We’ve all been told about the professional importance of having a mentor. So why not quadruple down and build your own “board of directors?”
Career coach and strategist at SoFiRachel Kim advocates for just that — building and maintaining strong relationships with a number of advisors who have diverse skills. “Careers are no longer just a straight path, so it’s important to have a variety of different experiences you can call upon for advice and support,” she says.
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Not sure where to start? Here’s how to establish and utilize your own personal board:
Pursue a diverse skills set
You might be tempted to fill your board with contacts solely within your industry, but it’s important to connect with a diverse range of people who can help you grow. “The easiest connection to make is someone like you,” Kim says. Reaching out to people with different experiences, skills, and personalities can stretch your brain and shift your perspective, not to mention help you identify your “blind spots.”
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Think beyond your professional life
“Professional and personal is becoming blended,” Kim says, “Every aspect of your life plays a role [in your board selection] as well.” Always wanted to learn more about art? Reach out to an expert who can help you explore your creative side. Seeking out others who help cultivate your interests will only enhance your professional performance.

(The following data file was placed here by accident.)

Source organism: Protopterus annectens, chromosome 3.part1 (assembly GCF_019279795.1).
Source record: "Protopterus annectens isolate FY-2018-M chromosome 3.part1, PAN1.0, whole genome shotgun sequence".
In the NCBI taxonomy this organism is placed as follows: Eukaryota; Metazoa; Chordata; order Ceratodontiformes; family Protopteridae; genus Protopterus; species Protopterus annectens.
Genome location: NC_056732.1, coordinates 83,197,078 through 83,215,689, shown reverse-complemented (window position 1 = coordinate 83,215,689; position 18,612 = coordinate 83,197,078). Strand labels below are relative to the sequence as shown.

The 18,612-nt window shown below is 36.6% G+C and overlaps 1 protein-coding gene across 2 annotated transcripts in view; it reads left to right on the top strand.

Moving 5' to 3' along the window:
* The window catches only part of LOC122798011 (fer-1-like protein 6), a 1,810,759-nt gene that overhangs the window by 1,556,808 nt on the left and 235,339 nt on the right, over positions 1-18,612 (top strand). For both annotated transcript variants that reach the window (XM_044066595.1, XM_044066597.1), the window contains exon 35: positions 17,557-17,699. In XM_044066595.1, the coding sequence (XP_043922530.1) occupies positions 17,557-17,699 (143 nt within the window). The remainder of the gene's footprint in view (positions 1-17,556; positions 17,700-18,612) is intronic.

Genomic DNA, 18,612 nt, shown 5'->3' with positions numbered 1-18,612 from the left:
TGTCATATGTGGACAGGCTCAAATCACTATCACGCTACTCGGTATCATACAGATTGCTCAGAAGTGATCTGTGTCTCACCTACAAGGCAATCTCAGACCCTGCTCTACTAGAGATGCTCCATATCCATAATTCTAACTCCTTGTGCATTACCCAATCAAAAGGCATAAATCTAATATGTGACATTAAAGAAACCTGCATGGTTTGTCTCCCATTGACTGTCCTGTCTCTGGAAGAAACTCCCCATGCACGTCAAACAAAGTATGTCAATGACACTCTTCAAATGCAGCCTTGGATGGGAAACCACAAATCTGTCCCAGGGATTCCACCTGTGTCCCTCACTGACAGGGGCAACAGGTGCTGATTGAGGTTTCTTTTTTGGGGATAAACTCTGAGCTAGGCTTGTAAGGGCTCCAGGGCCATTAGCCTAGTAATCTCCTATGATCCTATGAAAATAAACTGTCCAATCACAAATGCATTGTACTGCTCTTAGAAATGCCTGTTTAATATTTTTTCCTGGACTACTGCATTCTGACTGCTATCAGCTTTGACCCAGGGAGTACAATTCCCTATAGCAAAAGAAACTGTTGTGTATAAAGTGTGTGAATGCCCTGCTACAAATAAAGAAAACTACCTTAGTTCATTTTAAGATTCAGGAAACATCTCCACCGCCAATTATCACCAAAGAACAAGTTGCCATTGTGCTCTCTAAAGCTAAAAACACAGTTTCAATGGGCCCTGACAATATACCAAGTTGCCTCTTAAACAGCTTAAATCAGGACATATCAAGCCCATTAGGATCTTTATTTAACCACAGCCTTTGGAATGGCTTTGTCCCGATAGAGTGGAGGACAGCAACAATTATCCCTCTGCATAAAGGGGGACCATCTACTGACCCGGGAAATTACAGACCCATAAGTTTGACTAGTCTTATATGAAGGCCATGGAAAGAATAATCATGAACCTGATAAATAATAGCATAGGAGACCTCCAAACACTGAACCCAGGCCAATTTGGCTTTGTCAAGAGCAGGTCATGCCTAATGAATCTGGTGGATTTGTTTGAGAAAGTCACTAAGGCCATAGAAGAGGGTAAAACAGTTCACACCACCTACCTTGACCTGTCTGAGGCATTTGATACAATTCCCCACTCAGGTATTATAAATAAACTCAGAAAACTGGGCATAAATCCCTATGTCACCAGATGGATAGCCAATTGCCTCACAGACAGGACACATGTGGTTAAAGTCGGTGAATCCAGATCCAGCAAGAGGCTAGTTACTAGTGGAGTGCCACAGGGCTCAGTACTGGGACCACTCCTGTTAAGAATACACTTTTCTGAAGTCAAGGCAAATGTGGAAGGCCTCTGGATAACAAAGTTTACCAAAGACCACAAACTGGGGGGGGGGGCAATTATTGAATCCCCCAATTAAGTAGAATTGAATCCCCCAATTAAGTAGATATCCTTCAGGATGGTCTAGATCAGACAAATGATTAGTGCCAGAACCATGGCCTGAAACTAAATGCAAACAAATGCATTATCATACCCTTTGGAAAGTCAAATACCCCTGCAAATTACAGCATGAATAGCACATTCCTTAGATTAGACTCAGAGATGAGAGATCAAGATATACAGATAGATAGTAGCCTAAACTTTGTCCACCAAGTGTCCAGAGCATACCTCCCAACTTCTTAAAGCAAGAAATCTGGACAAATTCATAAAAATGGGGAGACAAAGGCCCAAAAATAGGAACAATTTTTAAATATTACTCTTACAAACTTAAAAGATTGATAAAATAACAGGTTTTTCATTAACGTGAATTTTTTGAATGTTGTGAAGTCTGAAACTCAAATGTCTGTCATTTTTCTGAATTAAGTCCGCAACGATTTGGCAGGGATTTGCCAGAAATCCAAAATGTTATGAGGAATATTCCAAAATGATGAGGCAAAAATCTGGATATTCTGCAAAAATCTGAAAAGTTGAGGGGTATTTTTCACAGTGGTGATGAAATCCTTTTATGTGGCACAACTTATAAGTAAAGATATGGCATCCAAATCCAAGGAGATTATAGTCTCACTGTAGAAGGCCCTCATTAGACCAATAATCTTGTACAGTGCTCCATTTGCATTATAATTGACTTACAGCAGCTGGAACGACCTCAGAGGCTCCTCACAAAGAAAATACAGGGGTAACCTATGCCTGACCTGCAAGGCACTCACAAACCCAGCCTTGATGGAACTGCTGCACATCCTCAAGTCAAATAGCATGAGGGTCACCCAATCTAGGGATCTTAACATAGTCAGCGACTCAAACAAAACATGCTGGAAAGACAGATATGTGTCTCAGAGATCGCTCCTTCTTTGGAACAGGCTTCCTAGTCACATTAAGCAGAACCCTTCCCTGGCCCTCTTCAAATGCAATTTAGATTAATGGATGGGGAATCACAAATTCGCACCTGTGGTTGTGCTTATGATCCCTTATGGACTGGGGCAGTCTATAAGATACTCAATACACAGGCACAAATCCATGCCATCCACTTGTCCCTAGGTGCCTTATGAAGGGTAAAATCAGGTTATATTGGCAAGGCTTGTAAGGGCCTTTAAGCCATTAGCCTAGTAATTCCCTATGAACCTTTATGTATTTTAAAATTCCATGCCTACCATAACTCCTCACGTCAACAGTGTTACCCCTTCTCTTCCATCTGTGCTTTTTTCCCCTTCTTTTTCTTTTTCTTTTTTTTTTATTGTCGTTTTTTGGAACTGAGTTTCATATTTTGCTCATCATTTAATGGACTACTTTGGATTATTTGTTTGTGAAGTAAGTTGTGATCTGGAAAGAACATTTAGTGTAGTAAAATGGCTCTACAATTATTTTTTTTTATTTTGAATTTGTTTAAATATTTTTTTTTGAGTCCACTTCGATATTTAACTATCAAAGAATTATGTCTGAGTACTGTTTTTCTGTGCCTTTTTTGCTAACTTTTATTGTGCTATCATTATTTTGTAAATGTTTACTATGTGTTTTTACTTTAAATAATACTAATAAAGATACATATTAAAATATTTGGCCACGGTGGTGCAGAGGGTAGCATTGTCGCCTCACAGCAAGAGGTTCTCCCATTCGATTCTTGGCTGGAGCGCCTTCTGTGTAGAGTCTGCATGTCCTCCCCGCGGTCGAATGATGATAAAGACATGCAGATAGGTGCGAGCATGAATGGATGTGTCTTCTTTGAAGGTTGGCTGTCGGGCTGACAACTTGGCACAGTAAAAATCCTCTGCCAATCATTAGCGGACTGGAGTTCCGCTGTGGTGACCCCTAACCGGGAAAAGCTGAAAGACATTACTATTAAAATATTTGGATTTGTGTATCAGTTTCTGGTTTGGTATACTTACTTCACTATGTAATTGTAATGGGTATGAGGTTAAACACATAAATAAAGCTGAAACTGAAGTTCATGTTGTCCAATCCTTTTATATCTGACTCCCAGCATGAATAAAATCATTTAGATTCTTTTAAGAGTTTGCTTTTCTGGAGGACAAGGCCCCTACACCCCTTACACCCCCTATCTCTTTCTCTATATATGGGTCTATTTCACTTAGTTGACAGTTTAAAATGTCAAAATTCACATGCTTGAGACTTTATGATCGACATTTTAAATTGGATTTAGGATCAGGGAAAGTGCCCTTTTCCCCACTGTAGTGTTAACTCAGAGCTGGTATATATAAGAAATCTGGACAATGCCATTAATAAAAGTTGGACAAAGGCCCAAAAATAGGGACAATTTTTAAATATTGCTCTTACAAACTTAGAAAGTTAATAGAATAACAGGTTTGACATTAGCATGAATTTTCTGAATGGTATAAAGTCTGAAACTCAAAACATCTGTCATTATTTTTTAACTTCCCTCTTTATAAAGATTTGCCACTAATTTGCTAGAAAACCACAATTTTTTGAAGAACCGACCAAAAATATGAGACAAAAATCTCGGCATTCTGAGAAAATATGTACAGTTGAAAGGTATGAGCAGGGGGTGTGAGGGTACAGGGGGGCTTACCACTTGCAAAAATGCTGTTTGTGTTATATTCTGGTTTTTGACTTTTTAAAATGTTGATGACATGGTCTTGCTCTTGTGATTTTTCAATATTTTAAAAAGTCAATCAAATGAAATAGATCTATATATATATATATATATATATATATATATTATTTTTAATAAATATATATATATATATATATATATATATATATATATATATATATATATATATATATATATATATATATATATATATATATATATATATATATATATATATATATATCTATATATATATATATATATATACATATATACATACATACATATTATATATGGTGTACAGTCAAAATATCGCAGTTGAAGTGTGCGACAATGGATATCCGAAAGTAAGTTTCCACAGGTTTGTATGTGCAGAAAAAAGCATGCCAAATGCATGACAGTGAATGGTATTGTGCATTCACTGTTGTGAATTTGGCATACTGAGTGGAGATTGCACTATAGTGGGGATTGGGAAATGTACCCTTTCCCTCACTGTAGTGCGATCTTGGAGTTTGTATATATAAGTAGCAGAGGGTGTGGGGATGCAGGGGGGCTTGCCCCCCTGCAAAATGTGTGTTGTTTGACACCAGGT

Regularly re-evaluate your goals
“Every year, take a step back to assess your goals and assess your board,” Kim suggests. Were you able to invest enough of your personal time to make the relationships effective? Are you hoping to achieve something new and different than in the past? It might be time to make a shift towards new board members or away from others, but that’s not a bad thing. It just means a larger network!
Put in the work… even when everything’s great
Even if things are going well professionally, don’t neglect the relationships you’ve developed. Take time to cultivate your board even when you’re on the upswing. “It’s the best time to broaden your networks and learn from each other,” Kim says. That way, when you really need support and advice, you’ll have people to turn to.
Don’t forget about “wish list” members
Many of us might wish we could have Oprah as our own personal life coach. Though some experts are simply out of reach, that doesn’t mean their advice is off-limits. “It’s okay to have somebody you know enough about, but you don’t know face to face,” Kim says. If there’s a public figure whose experience you trust, add them to your board’s roster and think about what advice he or she might offer.
Pay it forward
“No matter what stage of your career you’re in, there are always opportunities to give back to others,” Kim says. If you’ve personally benefited from having a diverse set of mentors in your life, consider those who might be in need of your expertise or guidance, and return the favor!